For the first time in weeks, Colorado’s COVID-19 numbers are looking a little better — though it’s too early to say whether the state has really turned a corner.
The number of people hospitalized with the virus across the state dropped over the weekend, according to data from the Colorado Department of Public Health and Environment. On Friday, 1,476 people were receiving care for confirmed COVID-19, but by Monday, 1,431 were.
There’s still not much slack in Colorado’s health care system, though, with only 94 beds available in intensive-care units statewide.
The last time that hospitalizations dropped for three days in a row was Oct. 7-9. They promptly rebounded and rose for the next month, though. It’s too early to know whether the same thing will happen now, said Dr. Jon Samet, dean of the Colorado School of Public Health.
“If you’re the 100% optimist, it’s a glimmer” of hope, he said. “We’ve seen this bouncing around before.”
New cases appeared to fall from 20,940 in the first week of November to 19,161 in the week ending Sunday. The numbers released by the state on Monday’s have been incomplete in recent weeks, though. In some instances, a drop became less steep, or even has turned into an increase, after late reports came in.
The percentage of tests coming back positive continued to hover around 9.9%. Anything above 5% raises concerns that the state could be missing cases.
As of Monday, Colorado had dropped to the seventh-highest rate of cases compared to population, according to The New York Times data tracker. Late last week, the state had the second-highest rate in the country, but Colorado’s cases appeared to plateau in recent days while other states surged past.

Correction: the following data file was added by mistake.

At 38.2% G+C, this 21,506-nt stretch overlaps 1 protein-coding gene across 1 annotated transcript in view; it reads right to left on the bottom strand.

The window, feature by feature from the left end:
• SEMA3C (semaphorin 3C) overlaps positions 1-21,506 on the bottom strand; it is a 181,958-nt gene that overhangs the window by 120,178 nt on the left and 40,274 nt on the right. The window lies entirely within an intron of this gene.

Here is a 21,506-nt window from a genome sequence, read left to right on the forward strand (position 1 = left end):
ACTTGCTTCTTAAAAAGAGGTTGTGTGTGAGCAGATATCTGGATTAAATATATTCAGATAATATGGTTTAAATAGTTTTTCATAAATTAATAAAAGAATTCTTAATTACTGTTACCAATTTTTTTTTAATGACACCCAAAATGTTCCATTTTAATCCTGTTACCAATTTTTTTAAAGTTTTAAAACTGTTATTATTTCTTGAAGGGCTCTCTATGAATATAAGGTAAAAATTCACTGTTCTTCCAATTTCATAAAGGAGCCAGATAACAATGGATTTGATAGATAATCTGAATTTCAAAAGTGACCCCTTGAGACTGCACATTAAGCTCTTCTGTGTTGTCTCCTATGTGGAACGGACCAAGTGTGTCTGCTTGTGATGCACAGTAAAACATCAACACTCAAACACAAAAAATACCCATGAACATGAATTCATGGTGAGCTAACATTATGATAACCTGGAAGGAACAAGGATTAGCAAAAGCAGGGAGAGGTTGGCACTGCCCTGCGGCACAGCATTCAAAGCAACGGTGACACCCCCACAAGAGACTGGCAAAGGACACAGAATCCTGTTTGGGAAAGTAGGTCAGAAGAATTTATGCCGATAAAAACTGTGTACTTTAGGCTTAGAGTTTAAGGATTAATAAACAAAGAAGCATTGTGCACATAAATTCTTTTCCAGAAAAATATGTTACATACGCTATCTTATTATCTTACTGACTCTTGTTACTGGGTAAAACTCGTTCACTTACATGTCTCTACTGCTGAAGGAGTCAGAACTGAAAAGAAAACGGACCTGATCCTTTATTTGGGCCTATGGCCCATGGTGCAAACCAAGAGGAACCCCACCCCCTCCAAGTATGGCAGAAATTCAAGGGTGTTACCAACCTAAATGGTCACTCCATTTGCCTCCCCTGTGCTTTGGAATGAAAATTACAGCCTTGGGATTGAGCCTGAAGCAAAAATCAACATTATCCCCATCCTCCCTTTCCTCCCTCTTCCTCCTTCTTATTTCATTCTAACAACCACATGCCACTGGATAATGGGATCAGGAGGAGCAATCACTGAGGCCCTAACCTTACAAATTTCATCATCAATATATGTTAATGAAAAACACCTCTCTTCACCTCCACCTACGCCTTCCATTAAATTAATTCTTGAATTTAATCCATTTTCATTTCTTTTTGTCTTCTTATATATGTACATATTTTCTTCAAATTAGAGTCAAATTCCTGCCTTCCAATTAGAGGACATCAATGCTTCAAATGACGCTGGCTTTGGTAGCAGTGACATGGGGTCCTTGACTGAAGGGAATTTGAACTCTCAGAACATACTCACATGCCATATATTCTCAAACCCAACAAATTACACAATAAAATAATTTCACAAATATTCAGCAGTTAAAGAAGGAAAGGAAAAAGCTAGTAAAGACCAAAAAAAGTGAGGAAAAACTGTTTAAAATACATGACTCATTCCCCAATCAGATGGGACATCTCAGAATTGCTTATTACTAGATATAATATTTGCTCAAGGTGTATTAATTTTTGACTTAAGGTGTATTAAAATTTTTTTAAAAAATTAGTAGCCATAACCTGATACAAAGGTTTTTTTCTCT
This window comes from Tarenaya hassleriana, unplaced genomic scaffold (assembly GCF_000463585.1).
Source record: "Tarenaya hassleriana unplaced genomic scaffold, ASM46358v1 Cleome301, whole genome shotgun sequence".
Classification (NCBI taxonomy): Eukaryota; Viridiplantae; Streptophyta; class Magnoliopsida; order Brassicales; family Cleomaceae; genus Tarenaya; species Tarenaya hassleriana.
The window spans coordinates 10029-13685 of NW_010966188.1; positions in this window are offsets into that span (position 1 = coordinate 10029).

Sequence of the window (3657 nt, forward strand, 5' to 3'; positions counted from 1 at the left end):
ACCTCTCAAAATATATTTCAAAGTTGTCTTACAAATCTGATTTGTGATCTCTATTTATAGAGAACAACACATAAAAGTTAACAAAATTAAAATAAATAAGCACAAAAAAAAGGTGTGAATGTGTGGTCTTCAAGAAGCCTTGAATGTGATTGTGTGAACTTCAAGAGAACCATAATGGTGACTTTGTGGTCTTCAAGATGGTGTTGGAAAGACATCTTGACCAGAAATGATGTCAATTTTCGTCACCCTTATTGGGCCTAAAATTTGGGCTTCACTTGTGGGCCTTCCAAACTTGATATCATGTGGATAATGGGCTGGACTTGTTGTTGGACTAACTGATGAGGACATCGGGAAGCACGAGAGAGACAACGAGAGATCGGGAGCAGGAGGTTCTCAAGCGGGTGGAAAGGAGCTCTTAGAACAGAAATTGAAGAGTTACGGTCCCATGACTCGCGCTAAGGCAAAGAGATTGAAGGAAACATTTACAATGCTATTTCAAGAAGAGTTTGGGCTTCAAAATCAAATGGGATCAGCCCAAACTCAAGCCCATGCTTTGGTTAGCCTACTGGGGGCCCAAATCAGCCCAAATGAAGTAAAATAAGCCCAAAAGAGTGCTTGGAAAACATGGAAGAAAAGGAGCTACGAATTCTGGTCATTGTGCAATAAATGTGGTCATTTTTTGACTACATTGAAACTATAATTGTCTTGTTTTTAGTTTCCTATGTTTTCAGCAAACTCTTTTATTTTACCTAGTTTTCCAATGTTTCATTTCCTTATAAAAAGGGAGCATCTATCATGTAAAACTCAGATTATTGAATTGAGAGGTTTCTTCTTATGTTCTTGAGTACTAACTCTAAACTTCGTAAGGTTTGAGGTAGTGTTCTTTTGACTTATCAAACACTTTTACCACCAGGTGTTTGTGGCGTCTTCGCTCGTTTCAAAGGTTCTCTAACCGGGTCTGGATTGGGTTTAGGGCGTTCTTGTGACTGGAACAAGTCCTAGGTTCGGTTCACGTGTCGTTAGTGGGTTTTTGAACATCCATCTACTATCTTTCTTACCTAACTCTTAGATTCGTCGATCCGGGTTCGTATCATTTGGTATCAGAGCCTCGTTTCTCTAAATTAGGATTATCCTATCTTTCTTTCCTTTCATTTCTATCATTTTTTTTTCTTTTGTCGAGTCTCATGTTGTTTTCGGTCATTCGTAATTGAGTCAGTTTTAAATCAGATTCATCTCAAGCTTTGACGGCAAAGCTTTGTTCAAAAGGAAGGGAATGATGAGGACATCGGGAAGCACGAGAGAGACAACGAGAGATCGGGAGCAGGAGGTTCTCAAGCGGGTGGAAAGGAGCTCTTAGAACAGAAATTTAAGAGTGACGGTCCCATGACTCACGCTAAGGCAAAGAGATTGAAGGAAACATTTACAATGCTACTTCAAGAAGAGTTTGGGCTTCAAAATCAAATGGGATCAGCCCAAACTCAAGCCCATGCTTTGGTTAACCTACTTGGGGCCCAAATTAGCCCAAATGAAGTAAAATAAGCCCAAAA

If this weekend was the start of a meaningful improvement, it’s possible that the sustained drumbeat of worrisome news encouraged Coloradans to wear their masks or avoid crowds, Samet said. It’s not totally clear why cases and hospitalizations surged now, though, so pinpointing a reason why they turned around — or didn’t — is a difficult task.
“Perhaps people have gotten the message,” he said.
On Sunday, the Colorado Department of Public Health and Environment announced that proof of vaccination will be required to attend unseated events with more than 500 attendees from Friday through Dec. 31 in six metro Denver counties. The requirement applies to Denver, Broomfield, Adams, Arapahoe, Boulder and Jefferson counties.
A spokeswoman for the state health department said the public health order applies only to seated events because events at which people remain in their seats are generally safer.
“Large unseated events could pose greater risk of transmission because individuals can interact with more people,” she said in a statement. “Yesterday’s public health orders represent meaningful regional action while minimizing economic impacts.”
Sunday’s announcement was the latest in a string of measures from Colorado public health officials to try to protect hospital capacity.
Since the end of October, the state has:
- Put a temporary halt to cosmetic surgeries
- Asked the Federal Emergency Management Agency to send health care teams to hotspots
- Reactivated “crisis standards of care” to give hospitals guidance on how to stretch staff
- Considered how to ration care, if necessary
- Expanded access to monoclonal antibody treatments
- Declared all adults are eligible for COVID-19 booster shots, if enough time has passed since their initial shots
If Colorado can start driving cases down now, it will be in a better place when people gather for Thanksgiving in less than two weeks, Samet said. If cases are still rising then, travel and dinner parties could temporarily accelerate the spread, he said.
“You might have a little bit of cushion” if cases truly are falling, he said.
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